Check out the latest in our faculty publications! Click on the book image to learn more about each publication.
by Angela Tenga
by Moti Mizrahi
By Moti Mizrahi
By Moti Mizrahi and David R. Morrow
The South Will Rise Again: Contagion, War, and Reconstruction in the Walking Dead , Seasons One through Five
Do you find yourself contemplating the imminent end of the world? Do you wonder how society might reorganize itself to cope with global cataclysm? (Have you
Chapter in The Last Midnight: Essays on Apocalyptic Narratives in Millennial Media, edited by Leisa A. Clark, Amanda Firestone and Mary F. Pharr.
Do you find yourself contemplating the imminent end of the world? Do you wonder how society might reorganize itself to cope with global cataclysm? (Have you begun hoarding canned goods and ammunition…?)
Visions of an apocalypse began to dominate mass media well before the year 2000. Yet narratives since then present decidedly different spins on cultural anxieties about terrorism, disease, environmental collapse, worldwide conflict and millennial technologies.
Many of these concerns have been made metaphorical: zombie hordes embody fear of out-of-control appetites and encroaching disorder. Other fears, like the prospect of human technology’s turning on its creators, seem more reality based.
This collection of new essays explores apocalyptic themes in a variety of post-millennial media, including film, television, video games, webisodes and smartphone apps.
In this paper, I argue that there is neither valid deductive support nor strong inductive support for Kuhn’s incommensurability thesis. There is no valid deductive support for Kuhn’s incommensurability thesis because, from the fact that the reference of the same kind terms changes or discontinues from one theoretical framework to another, it does not necessarily follow that these two theoretical frameworks are taxonomically incommensurable. There is no strong inductive support for Kuhn’s incommensurability thesis, since there are rebutting defeaters against it in the form of episodes from the history of science that do not exhibit discontinuity and replacement, as Kuhn’s incommensurability thesis predicts, but rather continuity and supplementation. If this is correct, then there are no compelling epistemic reasons to believe that Kuhn’s incommensurability thesis is true or probable.
Experimental philosophers have challenged friends of the expertise defense to show that (a) the intuitive judgments of professional philosophers are different from the intuitive judgments of nonphilosophers, and (b) the intuitive judgments of professional philosophers are better than the intuitive judgments of nonphilosophers, in ways that are relevant to the truth or falsity of such judgments. Friends of the expertise defense have responded by arguing that the burden of proof lies with experimental philosophers. This article sketches three arguments which show that both (a) and (b) are probably false. If its arguments are cogent, then shifting the burden of proof is a futile move, since philosophical training makes no difference so far as making intuitive judgments in response to hypothetical cases is concerned.Experimental philosophers have challenged friends of the expertise defense to show that (a) the intuitive judgments of professional philosophers are different from the intuitive judgments of nonphilosophers, and (b) the intuitive judgments of professional philosophers are better than the intuitive judgments of nonphilosophers, in ways that are relevant to the truth or falsity of such judgments. Friends of the expertise defense have responded by arguing that the burden of proof lies with experimental philosophers. This article sketches three arguments which show that both (a) and (b) are probably false. If its arguments are cogent, then shifting the burden of proof is a futile move, since philosophical training makes no difference so far as making intuitive judgments in response to hypothetical cases is concerned.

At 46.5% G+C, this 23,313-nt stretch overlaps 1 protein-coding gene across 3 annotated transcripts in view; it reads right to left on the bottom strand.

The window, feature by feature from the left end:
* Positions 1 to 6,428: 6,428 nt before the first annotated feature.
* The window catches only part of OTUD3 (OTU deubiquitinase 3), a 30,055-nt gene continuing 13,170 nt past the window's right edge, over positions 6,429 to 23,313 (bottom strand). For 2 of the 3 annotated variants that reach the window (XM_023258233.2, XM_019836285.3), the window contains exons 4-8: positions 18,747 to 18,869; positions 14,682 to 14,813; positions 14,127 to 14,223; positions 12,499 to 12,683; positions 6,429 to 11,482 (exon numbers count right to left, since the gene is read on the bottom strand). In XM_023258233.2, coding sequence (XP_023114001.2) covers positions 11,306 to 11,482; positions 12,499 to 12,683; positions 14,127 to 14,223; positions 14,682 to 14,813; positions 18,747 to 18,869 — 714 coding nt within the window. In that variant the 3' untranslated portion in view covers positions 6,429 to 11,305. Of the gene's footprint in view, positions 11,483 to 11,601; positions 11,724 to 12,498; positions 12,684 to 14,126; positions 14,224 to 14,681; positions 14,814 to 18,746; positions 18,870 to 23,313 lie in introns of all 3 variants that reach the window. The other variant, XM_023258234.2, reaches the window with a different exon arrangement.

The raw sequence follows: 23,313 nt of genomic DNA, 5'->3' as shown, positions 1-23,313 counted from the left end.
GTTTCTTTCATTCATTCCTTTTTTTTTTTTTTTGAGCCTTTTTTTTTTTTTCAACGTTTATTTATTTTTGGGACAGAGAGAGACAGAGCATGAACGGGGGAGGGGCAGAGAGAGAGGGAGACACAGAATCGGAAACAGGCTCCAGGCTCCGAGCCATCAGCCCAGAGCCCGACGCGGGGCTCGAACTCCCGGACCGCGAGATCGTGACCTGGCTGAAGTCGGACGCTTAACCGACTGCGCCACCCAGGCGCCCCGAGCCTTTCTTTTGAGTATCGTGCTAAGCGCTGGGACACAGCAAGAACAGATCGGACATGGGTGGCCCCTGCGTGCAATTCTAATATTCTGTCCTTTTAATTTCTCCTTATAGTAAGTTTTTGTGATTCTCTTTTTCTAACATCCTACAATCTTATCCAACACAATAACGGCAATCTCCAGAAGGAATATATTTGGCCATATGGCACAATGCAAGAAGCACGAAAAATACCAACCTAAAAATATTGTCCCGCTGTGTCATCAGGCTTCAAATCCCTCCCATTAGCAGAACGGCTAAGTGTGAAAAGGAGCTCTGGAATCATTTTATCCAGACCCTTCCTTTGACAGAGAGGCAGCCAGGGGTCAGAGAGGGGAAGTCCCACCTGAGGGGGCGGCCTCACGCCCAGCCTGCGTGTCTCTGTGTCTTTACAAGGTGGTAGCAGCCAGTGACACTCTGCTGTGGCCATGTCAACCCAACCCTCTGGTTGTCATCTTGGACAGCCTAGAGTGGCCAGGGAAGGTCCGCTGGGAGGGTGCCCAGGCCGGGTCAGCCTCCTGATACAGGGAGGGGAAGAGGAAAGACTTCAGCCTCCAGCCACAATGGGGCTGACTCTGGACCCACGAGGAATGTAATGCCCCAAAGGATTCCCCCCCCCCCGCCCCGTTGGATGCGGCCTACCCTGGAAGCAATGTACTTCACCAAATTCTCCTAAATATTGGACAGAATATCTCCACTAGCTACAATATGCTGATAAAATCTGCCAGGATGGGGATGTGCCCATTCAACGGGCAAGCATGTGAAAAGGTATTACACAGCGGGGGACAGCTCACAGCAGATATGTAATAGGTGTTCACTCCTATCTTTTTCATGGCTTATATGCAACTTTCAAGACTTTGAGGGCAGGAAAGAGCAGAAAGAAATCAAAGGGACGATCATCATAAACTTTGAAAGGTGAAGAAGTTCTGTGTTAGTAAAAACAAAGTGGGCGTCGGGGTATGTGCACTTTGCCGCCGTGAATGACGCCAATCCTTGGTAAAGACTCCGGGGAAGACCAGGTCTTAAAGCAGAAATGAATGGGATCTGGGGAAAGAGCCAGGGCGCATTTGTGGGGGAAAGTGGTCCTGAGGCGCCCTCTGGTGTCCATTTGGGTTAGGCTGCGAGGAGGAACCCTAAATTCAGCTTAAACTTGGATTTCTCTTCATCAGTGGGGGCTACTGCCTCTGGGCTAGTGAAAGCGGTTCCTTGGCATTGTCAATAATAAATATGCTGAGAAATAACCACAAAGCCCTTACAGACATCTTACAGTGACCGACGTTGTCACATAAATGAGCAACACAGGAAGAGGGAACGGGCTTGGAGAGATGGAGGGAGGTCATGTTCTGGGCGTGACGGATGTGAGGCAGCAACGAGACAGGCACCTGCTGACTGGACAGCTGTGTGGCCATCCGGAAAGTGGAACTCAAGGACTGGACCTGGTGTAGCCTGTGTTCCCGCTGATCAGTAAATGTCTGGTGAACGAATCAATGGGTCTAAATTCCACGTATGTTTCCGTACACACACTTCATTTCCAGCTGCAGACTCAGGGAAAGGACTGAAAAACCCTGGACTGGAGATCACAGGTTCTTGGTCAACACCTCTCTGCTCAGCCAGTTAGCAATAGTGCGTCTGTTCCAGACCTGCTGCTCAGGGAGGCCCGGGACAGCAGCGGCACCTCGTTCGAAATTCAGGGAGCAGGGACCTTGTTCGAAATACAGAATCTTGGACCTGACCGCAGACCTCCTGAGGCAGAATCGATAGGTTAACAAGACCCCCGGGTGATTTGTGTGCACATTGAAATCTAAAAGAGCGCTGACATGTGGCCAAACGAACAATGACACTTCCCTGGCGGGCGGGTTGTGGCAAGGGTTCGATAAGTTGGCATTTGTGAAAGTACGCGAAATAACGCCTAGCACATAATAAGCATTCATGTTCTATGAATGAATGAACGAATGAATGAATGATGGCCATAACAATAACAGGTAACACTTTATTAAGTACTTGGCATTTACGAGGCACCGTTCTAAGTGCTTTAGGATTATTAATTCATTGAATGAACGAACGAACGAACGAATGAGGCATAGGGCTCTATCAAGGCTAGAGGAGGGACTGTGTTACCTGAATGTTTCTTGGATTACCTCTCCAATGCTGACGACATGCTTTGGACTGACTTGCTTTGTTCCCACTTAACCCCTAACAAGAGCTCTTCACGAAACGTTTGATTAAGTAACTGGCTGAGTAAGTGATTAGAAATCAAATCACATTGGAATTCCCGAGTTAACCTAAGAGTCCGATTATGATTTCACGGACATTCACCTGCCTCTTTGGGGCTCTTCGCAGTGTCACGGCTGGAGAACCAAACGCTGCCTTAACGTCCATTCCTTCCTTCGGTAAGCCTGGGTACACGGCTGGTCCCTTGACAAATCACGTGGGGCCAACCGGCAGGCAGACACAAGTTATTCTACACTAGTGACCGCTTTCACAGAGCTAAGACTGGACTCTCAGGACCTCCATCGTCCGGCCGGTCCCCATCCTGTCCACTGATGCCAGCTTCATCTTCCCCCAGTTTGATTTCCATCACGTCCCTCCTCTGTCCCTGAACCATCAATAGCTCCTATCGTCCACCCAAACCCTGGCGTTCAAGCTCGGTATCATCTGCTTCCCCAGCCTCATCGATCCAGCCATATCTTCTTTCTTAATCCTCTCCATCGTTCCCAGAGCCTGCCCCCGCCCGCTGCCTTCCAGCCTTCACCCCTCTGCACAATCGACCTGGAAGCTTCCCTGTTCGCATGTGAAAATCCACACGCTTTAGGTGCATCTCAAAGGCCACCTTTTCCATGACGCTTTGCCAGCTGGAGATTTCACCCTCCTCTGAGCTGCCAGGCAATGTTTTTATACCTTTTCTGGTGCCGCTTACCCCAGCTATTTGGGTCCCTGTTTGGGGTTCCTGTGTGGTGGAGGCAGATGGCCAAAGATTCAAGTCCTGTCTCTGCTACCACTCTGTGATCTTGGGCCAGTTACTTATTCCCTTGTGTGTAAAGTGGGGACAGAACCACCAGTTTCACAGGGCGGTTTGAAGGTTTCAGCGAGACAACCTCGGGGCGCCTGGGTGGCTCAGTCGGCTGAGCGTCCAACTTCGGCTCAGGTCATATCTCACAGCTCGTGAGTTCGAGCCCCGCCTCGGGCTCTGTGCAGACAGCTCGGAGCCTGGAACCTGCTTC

In this paper, we argue that ‘Weak Modal Rationalism’, which is the view that ideal primary positive conceivability entails primary metaphysical possibility, is self-defeating. To this end, we outline two reductio arguments against ‘Weak Modal Rationalism’. The first reductio shows that, from supposing that ‘Weak Modal Rationalism’ is true, it follows that conceivability both is and is not conclusive evidence for possibility. The second reductio shows that, from supposing that ‘Weak Modal Rationalism’ is true, it follows that it is possible that ‘Weak Modal Rationalism’ is necessarily false, and hence that ‘Weak Modal Rationalism’ is false. We then argue that adopting a weaker position according to which conceivability is merely prima facie evidence for possibility provides limited protection from our criticism of conceivability arguments.In this paper, we argue that ‘Weak Modal Rationalism’, which is the view that ideal primary positive conceivability entails primary metaphysical possibility, is self-defeating. To this end, we outline two reductio arguments against ‘Weak Modal Rationalism’. The first reductio shows that, from supposing that ‘Weak Modal Rationalism’ is true, it follows that conceivability both is and is not conclusive evidence for possibility. The second reductio shows that, from supposing that ‘Weak Modal Rationalism’ is true, it follows that it is possible that ‘Weak Modal Rationalism’ is necessarily false, and hence that ‘Weak Modal Rationalism’ is false. We then argue that adopting a weaker position according to which conceivability is merely prima facie evidence for possibility provides limited protection from our criticism of conceivability arguments.
By Robert Taylor
By Judith Strother, Jan M. Ulijn, and Zohra Fazal
By Judith Strother and Svafa Gronfeldt
Editor: Moti Mizrahi